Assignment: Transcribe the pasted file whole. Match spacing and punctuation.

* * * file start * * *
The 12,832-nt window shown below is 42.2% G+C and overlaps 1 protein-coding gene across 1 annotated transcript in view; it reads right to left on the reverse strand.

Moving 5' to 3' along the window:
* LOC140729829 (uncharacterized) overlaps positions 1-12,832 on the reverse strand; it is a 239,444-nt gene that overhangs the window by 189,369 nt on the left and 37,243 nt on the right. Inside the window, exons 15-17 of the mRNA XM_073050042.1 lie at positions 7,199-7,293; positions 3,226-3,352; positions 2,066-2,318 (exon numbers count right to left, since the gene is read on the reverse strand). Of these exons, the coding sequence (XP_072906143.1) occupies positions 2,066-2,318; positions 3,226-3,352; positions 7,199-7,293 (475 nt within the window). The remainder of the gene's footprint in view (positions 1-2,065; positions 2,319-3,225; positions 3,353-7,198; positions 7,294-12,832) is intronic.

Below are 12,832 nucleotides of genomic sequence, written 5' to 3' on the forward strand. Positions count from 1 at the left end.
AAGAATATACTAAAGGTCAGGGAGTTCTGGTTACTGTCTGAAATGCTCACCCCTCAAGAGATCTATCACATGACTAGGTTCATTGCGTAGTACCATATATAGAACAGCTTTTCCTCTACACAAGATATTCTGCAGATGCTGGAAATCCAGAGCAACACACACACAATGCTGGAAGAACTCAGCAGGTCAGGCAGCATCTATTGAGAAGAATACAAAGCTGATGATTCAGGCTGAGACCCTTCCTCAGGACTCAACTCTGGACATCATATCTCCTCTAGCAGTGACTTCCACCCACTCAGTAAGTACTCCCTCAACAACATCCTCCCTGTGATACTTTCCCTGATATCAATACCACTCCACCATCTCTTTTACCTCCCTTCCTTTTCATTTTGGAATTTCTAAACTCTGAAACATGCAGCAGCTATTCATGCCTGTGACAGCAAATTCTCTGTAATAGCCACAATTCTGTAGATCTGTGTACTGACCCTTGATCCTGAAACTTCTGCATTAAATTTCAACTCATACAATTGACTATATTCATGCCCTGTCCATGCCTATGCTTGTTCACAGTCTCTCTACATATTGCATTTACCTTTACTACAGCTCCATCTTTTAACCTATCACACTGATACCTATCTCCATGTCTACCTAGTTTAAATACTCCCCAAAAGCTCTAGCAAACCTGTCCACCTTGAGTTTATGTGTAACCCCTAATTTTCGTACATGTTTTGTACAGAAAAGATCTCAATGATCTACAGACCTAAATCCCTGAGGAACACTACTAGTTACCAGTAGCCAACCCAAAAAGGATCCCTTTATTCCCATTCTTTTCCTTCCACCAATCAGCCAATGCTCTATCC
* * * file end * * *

The 12,832-nt window shown below is 42.2% G+C and overlaps 1 protein-coding gene across 1 annotated transcript in view; it reads right to left on the reverse strand.

Moving 5' to 3' along the window:
* LOC140729829 (uncharacterized) overlaps positions 1-12,832 on the reverse strand; it is a 239,444-nt gene that overhangs the window by 189,369 nt on the left and 37,243 nt on the right. Inside the window, exons 15-17 of the mRNA XM_073050042.1 lie at positions 7,199-7,293; positions 3,226-3,352; positions 2,066-2,318 (exon numbers count right to left, since the gene is read on the reverse strand). Of these exons, the coding sequence (XP_072906143.1) occupies positions 2,066-2,318; positions 3,226-3,352; positions 7,199-7,293 (475 nt within the window). The remainder of the gene's footprint in view (positions 1-2,065; positions 2,319-3,225; positions 3,353-7,198; positions 7,294-12,832) is intronic.

Below are 12,832 nucleotides of genomic sequence, written 5' to 3' on the forward strand. Positions count from 1 at the left end.
AAGAATATACTAAAGGTCAGGGAGTTCTGGTTACTGTCTGAAATGCTCACCCCTCAAGAGATCTATCACATGACTAGGTTCATTGCGTAGTACCATATATAGAACAGCTTTTCCTCTACACAAGATATTCTGCAGATGCTGGAAATCCAGAGCAACACACACACAATGCTGGAAGAACTCAGCAGGTCAGGCAGCATCTATTGAGAAGAATACAAAGCTGATGATTCAGGCTGAGACCCTTCCTCAGGACTCAACTCTGGACATCATATCTCCTCTAGCAGTGACTTCCACCCACTCAGTAAGTACTCCCTCAACAACATCCTCCCTGTGATACTTTCCCTGATATCAATACCACTCCACCATCTCTTTTACCTCCCTTCCTTTTCATTTTGGAATTTCTAAACTCTGAAACATGCAGCAGCTATTCATGCCTGTGACAGCAAATTCTCTGTAATAGCCACAATTCTGTAGATCTGTGTACTGACCCTTGATCCTGAAACTTCTGCATTAAATTTCAACTCATACAATTGACTATATTCATGCCCTGTCCATGCCTATGCTTGTTCACAGTCTCTCTACATATTGCATTTACCTTTACTACAGCTCCATCTTTTAACCTATCACACTGATACCTATCTCCATGTCTACCTAGTTTAAATACTCCCCAAAAGCTCTAGCAAACCTGTCCACCTTGAGTTTATGTGTAACCCCTAATTTTCGTACATGTTTTGTACAGAAAAGATCTCAATGATCTACAGACCTAAATCCCTGAGGAACACTACTAGTTACCAGTAGCCAACCCAAAAAGGATCCCTTTATTCCCATTCTTTTCCTTCCACCAATCAGCCAATGCTCTATCC